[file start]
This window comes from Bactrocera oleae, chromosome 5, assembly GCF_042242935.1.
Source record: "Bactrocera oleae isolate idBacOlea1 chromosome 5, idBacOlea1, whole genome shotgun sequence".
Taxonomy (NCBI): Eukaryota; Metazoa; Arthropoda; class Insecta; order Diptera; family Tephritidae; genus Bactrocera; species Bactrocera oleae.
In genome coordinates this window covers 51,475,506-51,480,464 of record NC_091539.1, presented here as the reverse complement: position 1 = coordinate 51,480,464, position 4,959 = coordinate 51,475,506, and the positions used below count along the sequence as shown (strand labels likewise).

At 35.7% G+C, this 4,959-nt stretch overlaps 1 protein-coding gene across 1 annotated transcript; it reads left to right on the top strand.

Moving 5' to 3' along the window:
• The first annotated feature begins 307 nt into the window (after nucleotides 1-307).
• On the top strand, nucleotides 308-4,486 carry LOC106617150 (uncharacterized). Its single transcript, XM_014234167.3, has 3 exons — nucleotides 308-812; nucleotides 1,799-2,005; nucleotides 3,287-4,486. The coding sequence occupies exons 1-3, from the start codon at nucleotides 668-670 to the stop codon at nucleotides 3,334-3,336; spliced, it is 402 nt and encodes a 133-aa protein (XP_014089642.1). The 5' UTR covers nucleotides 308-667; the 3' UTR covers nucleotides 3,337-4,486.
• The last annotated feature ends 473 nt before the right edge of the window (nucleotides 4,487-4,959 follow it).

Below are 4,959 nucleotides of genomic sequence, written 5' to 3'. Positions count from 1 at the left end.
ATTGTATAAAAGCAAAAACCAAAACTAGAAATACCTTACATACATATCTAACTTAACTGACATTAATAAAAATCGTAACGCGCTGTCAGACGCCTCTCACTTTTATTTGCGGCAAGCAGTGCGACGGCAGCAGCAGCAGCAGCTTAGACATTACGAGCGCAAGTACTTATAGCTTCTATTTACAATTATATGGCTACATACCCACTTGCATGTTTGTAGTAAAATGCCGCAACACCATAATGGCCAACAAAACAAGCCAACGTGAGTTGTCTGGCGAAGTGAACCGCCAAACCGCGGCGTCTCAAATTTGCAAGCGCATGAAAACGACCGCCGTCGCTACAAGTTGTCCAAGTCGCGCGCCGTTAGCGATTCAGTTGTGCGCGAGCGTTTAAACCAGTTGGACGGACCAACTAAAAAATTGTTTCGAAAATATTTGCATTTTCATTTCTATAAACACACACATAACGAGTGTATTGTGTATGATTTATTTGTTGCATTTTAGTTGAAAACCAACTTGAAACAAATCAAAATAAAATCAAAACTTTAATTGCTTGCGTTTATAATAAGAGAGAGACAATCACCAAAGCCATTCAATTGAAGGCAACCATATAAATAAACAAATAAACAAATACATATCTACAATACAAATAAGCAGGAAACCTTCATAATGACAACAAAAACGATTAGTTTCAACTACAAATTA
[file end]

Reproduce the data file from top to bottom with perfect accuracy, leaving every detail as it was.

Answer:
This window comes from Bactrocera oleae, chromosome 5, assembly GCF_042242935.1.
Source record: "Bactrocera oleae isolate idBacOlea1 chromosome 5, idBacOlea1, whole genome shotgun sequence".
Taxonomy (NCBI): Eukaryota; Metazoa; Arthropoda; class Insecta; order Diptera; family Tephritidae; genus Bactrocera; species Bactrocera oleae.
In genome coordinates this window covers 51,475,506-51,480,464 of record NC_091539.1, presented here as the reverse complement: position 1 = coordinate 51,480,464, position 4,959 = coordinate 51,475,506, and the positions used below count along the sequence as shown (strand labels likewise).

At 35.7% G+C, this 4,959-nt stretch overlaps 1 protein-coding gene across 1 annotated transcript; it reads left to right on the top strand.

Moving 5' to 3' along the window:
• The first annotated feature begins 307 nt into the window (after nucleotides 1-307).
• On the top strand, nucleotides 308-4,486 carry LOC106617150 (uncharacterized). Its single transcript, XM_014234167.3, has 3 exons — nucleotides 308-812; nucleotides 1,799-2,005; nucleotides 3,287-4,486. The coding sequence occupies exons 1-3, from the start codon at nucleotides 668-670 to the stop codon at nucleotides 3,334-3,336; spliced, it is 402 nt and encodes a 133-aa protein (XP_014089642.1). The 5' UTR covers nucleotides 308-667; the 3' UTR covers nucleotides 3,337-4,486.
• The last annotated feature ends 473 nt before the right edge of the window (nucleotides 4,487-4,959 follow it).

Below are 4,959 nucleotides of genomic sequence, written 5' to 3'. Positions count from 1 at the left end.
ATTGTATAAAAGCAAAAACCAAAACTAGAAATACCTTACATACATATCTAACTTAACTGACATTAATAAAAATCGTAACGCGCTGTCAGACGCCTCTCACTTTTATTTGCGGCAAGCAGTGCGACGGCAGCAGCAGCAGCAGCTTAGACATTACGAGCGCAAGTACTTATAGCTTCTATTTACAATTATATGGCTACATACCCACTTGCATGTTTGTAGTAAAATGCCGCAACACCATAATGGCCAACAAAACAAGCCAACGTGAGTTGTCTGGCGAAGTGAACCGCCAAACCGCGGCGTCTCAAATTTGCAAGCGCATGAAAACGACCGCCGTCGCTACAAGTTGTCCAAGTCGCGCGCCGTTAGCGATTCAGTTGTGCGCGAGCGTTTAAACCAGTTGGACGGACCAACTAAAAAATTGTTTCGAAAATATTTGCATTTTCATTTCTATAAACACACACATAACGAGTGTATTGTGTATGATTTATTTGTTGCATTTTAGTTGAAAACCAACTTGAAACAAATCAAAATAAAATCAAAACTTTAATTGCTTGCGTTTATAATAAGAGAGAGACAATCACCAAAGCCATTCAATTGAAGGCAACCATATAAATAAACAAATAAACAAATACATATCTACAATACAAATAAGCAGGAAACCTTCATAATGACAACAAAAACGATTAGTTTCAACTACAAATTA